We haven’t finished an official article on our blog yet on all of the dangers of vegetable oils, so for today, I’m going to write up a quick summary of some of the bigger dangers of vegetable oil and put some quotes from a fantastic article I read the other day on a well known doctor’s website.
When I say “salad dressing and corn chips”, what I’m really talking about as you may have guessed is vegetable oil, the #1 killer in our food supply… and yes, many experts contend vegetable oil is significantly worse for us than even sugar (and sugar in anything but small quantities is pretty bad for us)
I’ll post a link to a really good article on this topic at the bottom of this email so you can read it in detail if you care to learn more, but I want to summarize the important points in this email…
First though, why do I even CARE about all this geeky nutrition stuff? Well, because it literally controls everything about your quality of life in my opinion… not only how lean vs how fat you are, or your energy and brain function on a daily basis, but vegetable oils are one of the MAIN causes of most degenerative diseases such as heart disease, diabetes, Alzheimer’s, obesity, and is even a major contributor to cancer.
I’m not saying vegetable oil is the only “cause” of cancer, because obviously there are many environmental factors in cancer, such as chemical exposure, radiation, etc…but vegetable oil creates an environment in your cells that makes you more susceptible to cancer from all other exposures.
Most people don’t seem to grasp how important nutrition really is for every aspect of your quality of life, and they make statements like “just live a little and eat a donut”… honestly, I don’t equate “living a little” with eating donuts or chips or any other stuff that harms my quality of life. I’d rather eat a delicious steak or grass fed burger, and know I’m nourishing my body instead.
I’d rather have amazing energy, brain clarity, and LOOK & FEEL great every day instead of whatever 10 seconds of pleasure that a donut or chips might give to you. Plus, there are always better alternatives for a treat that doesn’t contain vegetable oil, such as dark chocolate, that I’d always rather enjoy instead of something cooked in vegetable oil.
I’ll post some important quotes from the article I mentioned in a second, but first I want to point out that it’s not necessarily the ratio of omega6 to omega3 fats that’s the most important. Most people falsely think that’s the only thing that matters. The truth is that the TOTAL amount of omega6 you eat is actually the most important thing to be careful of, and as long as you eat fish a couple times a week, you get plenty of omega-3. But what’s most important to me is that I get mostly saturated fat and monounsaturated fats, and limit the total amount of omega6 polyunsaturated fat.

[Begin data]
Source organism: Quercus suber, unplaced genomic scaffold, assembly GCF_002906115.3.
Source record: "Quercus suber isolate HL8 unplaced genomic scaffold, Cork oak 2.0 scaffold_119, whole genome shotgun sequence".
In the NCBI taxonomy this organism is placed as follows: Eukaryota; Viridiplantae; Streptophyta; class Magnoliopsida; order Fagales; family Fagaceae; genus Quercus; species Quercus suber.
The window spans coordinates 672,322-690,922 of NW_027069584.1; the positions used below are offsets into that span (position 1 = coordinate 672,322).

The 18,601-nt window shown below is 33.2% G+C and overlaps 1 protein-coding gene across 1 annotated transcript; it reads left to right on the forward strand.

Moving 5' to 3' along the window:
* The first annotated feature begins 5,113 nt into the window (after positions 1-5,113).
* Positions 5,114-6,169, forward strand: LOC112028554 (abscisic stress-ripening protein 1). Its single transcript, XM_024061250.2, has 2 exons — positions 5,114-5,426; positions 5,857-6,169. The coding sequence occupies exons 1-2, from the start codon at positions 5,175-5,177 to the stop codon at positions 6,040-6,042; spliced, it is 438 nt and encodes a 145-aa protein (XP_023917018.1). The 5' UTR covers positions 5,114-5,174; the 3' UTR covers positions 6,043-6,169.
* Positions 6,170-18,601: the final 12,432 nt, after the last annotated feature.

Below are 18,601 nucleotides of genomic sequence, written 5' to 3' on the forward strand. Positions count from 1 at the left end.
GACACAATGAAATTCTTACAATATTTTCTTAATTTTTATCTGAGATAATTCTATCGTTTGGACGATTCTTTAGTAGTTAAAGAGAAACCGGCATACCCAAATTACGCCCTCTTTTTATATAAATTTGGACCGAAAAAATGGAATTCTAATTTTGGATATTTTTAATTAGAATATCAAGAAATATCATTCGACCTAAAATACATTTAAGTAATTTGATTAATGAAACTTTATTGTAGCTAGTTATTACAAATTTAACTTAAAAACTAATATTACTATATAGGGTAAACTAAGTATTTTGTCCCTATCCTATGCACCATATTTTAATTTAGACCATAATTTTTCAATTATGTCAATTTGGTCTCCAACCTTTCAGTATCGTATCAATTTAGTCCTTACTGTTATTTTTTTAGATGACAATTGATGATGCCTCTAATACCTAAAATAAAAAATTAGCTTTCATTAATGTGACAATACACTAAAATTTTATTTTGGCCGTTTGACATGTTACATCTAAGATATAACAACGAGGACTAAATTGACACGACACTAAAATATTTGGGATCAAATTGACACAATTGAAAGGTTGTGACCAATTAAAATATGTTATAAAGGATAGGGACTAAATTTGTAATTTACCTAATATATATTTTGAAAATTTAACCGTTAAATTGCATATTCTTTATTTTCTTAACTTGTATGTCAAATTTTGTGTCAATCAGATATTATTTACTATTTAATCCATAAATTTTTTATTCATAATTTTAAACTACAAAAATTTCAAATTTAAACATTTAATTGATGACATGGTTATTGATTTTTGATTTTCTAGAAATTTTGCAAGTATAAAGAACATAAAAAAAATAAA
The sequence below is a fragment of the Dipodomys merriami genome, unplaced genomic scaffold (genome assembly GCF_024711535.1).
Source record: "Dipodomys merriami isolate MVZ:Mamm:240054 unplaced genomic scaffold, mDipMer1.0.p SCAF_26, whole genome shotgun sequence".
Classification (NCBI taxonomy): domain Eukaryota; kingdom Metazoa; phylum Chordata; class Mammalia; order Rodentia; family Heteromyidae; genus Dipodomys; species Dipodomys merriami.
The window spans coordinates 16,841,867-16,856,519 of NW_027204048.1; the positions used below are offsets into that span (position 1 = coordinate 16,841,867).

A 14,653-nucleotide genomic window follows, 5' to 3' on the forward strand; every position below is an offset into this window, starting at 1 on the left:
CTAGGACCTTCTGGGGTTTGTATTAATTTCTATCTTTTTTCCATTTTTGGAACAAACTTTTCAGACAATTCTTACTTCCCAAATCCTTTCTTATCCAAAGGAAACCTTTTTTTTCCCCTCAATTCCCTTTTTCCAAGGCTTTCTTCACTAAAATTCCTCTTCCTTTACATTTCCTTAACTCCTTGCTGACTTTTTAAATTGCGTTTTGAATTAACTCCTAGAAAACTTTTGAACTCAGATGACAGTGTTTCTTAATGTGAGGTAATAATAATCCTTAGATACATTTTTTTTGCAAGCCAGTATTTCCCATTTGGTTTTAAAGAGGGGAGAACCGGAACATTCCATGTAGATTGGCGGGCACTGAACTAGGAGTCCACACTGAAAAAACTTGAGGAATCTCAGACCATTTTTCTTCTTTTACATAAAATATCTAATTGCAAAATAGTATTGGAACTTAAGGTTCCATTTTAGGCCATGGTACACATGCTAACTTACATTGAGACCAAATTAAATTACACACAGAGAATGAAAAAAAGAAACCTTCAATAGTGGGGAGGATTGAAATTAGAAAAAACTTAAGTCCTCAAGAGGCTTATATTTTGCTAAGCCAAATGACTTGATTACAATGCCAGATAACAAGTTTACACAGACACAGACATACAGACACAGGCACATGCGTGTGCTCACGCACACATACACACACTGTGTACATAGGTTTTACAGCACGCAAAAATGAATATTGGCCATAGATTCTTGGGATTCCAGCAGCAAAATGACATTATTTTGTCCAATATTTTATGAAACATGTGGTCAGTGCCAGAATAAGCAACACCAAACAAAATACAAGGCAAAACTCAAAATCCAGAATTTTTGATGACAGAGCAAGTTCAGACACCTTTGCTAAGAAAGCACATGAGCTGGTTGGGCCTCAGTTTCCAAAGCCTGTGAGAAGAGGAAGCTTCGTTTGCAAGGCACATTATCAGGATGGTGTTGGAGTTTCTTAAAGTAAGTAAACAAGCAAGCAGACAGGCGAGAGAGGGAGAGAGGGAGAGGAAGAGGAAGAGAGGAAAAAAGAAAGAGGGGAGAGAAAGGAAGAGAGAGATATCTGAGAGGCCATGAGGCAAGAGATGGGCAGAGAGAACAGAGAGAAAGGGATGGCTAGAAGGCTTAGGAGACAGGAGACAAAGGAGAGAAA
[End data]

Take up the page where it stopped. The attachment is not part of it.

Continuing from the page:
Also, to clarify, when I say vegetable oils, I’m talking about corn oil, soybean oil, canola, cottonseed, safflower, sunflower, and even peanut oil. These all have too much omega6, even though some have a lot more than others. And vegetable oils are in almost ALL processed food these days, including anything deep fried like donuts, fried chicken, french fries, anything cooked in oil like corn chips and potato chips, and even salad dressings and hummus (unless the ingredient panel shows they’re ONLY made with olive oil, they usually have soybean or canola as the main oil).
Healthier fats would be saturated fats or monounsaturated fats… beef fat for example is almost 50/50 monounsaturated and saturated, but only has about 3-4% polyunsaturated, so that’s one reason I think beef fat is one of the healthiest fats. Coconut oil is about 92% saturated, so that’s good. Olive oil is mostly monounsaturated, so that’s usually good too, as long as it’s a quality olive oil that’s not fraudulently cut with vegetable oils. And butter is also mostly saturated and monounsaturated too, with very little polyunsaturated, so that’s good as well.
Ok, here’s some good quotes… note that when they mentioned “linoleic acid” (or LA for short), that means omega6 fats, since LA is the main omega6 fat we consume, and the most harmful…